When I see 90’s movies like “A few good men”, the authenticity of script writers and actors stands out. The plots were so excellently crafted and performed that it all looks natural and powerful.
A Few Good Men is primarily a play by Aaron Sorkin, first produced on Broadway by David Brown in 1989. It tells the story of military lawyers at a court-martial who uncover a high-level conspiracy in the course of defending their clients, two United States Marines accused of murder. In the movie portrayal of the play by the same name in 1992, it was start studded with Tom Cruise, the legendary Jack Nicholson and Demi moore with Kevin Bacon, Kevin Pollak, Wolfgang Bodison, James Marshall, J. T. Walsh, and Kiefer Sutherland in supporting roles.
The film covers the court-martial of two U.S. Marines, Lance Corporal Harold Dawson and Private Louden Downey, who killed a fellow Marine, Private William Santiago, at the Guantanamo Bay Naval Base in Cuba. Santiago compared unfavorably to his fellow Marines, had poor relations with them, and failed to respect the chain of command in attempts at being transferred to another base. An argument evolves between base commander Colonel Nathan Jessup and his officers: while Jessup’s executive officer, Lieutenant Colonel Matthew Markinson, advocates that Santiago be transferred immediately, Jessup regards this as akin to surrender and orders Santiago’s commanding officer, Lieutenant Kendrick, to train Santiago to become a better Marine.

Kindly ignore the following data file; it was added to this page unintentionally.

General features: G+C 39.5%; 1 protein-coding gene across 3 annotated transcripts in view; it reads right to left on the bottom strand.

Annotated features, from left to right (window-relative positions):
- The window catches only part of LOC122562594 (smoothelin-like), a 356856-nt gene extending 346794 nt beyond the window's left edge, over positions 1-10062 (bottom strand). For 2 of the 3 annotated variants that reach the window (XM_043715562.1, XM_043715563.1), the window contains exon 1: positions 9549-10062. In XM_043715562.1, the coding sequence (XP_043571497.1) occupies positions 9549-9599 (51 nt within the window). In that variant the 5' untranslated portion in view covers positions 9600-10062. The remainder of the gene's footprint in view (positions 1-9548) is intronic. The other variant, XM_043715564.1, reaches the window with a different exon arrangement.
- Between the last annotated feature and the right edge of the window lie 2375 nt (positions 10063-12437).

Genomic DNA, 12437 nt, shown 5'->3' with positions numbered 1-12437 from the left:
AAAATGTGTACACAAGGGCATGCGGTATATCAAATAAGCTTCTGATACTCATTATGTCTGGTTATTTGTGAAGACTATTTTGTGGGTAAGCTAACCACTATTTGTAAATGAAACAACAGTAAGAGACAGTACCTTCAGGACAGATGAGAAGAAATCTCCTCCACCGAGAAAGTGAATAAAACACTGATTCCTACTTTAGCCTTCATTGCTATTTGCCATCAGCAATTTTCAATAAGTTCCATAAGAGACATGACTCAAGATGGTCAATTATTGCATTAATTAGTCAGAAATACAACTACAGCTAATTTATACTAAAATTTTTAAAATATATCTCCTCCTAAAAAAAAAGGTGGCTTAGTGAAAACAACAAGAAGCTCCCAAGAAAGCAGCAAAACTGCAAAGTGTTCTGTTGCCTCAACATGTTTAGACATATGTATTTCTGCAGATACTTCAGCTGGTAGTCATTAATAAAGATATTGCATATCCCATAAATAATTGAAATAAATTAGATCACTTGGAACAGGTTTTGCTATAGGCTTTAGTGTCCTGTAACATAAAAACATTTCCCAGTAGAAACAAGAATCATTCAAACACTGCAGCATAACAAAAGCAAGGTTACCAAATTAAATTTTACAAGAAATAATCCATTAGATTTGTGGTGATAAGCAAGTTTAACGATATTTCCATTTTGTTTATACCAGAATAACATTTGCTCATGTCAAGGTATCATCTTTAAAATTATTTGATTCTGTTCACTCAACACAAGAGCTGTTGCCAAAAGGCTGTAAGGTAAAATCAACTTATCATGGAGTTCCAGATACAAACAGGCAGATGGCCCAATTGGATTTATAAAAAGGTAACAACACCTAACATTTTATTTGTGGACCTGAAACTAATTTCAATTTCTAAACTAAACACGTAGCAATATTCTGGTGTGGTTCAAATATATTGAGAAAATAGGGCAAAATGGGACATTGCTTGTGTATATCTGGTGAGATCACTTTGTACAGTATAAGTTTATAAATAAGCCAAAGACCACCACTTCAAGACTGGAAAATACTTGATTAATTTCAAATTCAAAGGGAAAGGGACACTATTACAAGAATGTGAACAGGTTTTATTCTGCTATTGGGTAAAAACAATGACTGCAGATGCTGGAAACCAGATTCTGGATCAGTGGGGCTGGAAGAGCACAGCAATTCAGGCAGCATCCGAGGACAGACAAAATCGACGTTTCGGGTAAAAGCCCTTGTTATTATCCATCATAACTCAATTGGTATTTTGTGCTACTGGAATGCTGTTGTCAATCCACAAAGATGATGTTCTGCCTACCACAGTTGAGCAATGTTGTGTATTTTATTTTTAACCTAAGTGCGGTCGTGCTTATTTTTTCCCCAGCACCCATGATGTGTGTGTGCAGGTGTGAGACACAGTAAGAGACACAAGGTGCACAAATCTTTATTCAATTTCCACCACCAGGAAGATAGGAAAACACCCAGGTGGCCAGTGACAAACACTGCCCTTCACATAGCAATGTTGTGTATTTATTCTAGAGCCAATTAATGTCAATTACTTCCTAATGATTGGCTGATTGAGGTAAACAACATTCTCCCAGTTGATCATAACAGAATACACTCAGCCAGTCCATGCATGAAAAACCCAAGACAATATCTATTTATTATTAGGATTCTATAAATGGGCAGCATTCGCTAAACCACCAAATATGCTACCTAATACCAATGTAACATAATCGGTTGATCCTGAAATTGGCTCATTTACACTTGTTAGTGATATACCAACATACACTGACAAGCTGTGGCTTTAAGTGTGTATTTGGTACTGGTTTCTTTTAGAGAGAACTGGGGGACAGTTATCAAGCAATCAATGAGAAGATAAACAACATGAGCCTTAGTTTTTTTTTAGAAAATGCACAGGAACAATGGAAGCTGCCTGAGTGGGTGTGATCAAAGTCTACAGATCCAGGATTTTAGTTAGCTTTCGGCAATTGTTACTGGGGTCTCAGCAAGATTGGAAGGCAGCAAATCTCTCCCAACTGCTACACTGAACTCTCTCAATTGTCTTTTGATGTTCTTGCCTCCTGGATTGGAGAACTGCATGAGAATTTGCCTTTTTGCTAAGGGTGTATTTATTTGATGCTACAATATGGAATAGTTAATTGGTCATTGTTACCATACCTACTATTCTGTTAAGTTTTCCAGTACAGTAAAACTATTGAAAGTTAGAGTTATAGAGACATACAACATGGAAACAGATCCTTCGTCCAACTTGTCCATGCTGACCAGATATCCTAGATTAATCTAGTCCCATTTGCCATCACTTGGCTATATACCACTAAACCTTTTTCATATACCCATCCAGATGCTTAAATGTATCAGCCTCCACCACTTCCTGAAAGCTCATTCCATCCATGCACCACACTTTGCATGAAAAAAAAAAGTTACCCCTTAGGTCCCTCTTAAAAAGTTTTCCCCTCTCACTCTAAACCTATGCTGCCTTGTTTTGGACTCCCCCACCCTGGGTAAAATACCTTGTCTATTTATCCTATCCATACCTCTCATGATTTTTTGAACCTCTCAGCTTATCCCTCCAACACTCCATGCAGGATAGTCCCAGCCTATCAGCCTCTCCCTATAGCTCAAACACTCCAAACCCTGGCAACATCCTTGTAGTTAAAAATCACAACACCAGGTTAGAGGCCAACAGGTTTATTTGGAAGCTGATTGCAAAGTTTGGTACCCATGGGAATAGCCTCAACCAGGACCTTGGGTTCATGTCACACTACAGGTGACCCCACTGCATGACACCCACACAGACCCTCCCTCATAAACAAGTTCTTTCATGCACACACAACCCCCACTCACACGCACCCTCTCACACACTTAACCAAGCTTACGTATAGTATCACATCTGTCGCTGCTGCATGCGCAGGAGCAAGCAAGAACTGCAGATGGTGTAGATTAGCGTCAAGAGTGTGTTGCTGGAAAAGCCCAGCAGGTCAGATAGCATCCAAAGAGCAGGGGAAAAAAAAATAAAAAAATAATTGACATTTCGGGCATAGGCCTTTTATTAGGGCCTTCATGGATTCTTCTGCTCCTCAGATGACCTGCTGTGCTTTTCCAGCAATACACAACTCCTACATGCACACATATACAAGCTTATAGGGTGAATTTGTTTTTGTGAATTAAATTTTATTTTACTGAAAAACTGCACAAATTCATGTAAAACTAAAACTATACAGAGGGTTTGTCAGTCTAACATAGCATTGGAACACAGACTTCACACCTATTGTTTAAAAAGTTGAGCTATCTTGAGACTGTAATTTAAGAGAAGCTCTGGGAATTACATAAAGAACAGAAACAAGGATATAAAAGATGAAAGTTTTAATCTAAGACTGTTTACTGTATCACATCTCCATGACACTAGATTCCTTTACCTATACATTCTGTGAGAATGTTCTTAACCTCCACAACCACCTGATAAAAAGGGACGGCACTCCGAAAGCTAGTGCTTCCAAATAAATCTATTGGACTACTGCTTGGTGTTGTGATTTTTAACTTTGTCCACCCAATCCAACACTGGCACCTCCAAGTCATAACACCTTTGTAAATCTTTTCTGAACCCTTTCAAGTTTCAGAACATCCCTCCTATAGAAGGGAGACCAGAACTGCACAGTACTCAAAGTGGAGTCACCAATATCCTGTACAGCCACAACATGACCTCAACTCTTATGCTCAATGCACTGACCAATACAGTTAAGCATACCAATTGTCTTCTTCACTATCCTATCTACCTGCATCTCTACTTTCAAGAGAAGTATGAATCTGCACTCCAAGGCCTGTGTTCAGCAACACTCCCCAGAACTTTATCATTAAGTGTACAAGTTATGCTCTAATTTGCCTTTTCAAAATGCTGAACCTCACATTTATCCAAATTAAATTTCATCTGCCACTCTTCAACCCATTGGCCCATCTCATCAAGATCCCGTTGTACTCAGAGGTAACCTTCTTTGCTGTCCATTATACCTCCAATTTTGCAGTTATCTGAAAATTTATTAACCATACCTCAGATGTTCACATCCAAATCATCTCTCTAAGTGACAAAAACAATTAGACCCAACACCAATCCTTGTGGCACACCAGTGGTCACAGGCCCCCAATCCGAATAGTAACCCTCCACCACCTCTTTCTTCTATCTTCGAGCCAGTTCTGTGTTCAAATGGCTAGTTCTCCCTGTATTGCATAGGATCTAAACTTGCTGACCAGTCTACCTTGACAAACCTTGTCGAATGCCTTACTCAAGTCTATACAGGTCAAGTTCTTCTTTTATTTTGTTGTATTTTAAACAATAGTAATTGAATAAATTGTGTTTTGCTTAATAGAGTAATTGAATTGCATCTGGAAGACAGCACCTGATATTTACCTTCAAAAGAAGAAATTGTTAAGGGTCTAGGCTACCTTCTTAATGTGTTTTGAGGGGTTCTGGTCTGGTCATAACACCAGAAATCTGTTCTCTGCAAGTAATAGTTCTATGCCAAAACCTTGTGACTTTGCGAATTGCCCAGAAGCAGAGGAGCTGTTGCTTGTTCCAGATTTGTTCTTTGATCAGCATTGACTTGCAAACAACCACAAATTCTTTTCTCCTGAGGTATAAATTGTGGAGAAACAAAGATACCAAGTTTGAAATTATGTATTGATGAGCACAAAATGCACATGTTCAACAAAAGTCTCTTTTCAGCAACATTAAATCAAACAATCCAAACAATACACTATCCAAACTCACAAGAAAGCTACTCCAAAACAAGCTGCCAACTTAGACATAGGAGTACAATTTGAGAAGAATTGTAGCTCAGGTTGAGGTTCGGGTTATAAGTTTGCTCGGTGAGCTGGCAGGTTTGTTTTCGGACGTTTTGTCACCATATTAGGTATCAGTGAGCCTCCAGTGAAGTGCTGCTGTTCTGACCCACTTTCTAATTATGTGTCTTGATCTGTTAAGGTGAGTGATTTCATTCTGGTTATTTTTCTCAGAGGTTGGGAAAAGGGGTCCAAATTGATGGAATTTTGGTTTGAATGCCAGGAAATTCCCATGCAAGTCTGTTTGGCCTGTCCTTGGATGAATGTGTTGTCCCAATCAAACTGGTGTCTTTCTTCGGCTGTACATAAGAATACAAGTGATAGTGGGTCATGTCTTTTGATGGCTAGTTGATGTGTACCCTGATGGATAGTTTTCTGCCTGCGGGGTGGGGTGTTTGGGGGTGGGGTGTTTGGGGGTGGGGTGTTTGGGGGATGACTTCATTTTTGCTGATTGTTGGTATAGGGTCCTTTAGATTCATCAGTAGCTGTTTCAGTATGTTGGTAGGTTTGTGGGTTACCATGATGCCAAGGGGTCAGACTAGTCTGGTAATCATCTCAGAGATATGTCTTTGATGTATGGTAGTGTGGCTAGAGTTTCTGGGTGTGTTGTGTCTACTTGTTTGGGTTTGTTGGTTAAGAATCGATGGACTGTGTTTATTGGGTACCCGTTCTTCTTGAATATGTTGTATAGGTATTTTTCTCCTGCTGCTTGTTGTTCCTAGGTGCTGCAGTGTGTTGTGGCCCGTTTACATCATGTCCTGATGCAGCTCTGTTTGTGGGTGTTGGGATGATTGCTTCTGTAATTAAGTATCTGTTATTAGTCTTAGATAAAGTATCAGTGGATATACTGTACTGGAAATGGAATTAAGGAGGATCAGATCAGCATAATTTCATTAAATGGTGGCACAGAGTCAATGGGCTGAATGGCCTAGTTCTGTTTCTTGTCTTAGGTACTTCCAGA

In the final showdown between Daniel Kaffe (Tom Cruise) and Colonel Nathan Jessup (Jack Nicholson), a heart-tending dialogue unravels with Jessup delivering the unforgettable monologue on how we take soldiers for granted and greatly contextualizes the movie — they really are a good men. Neither of them is bad, yet the priority each gives their intention makes all the difference.
The full script of the scene here.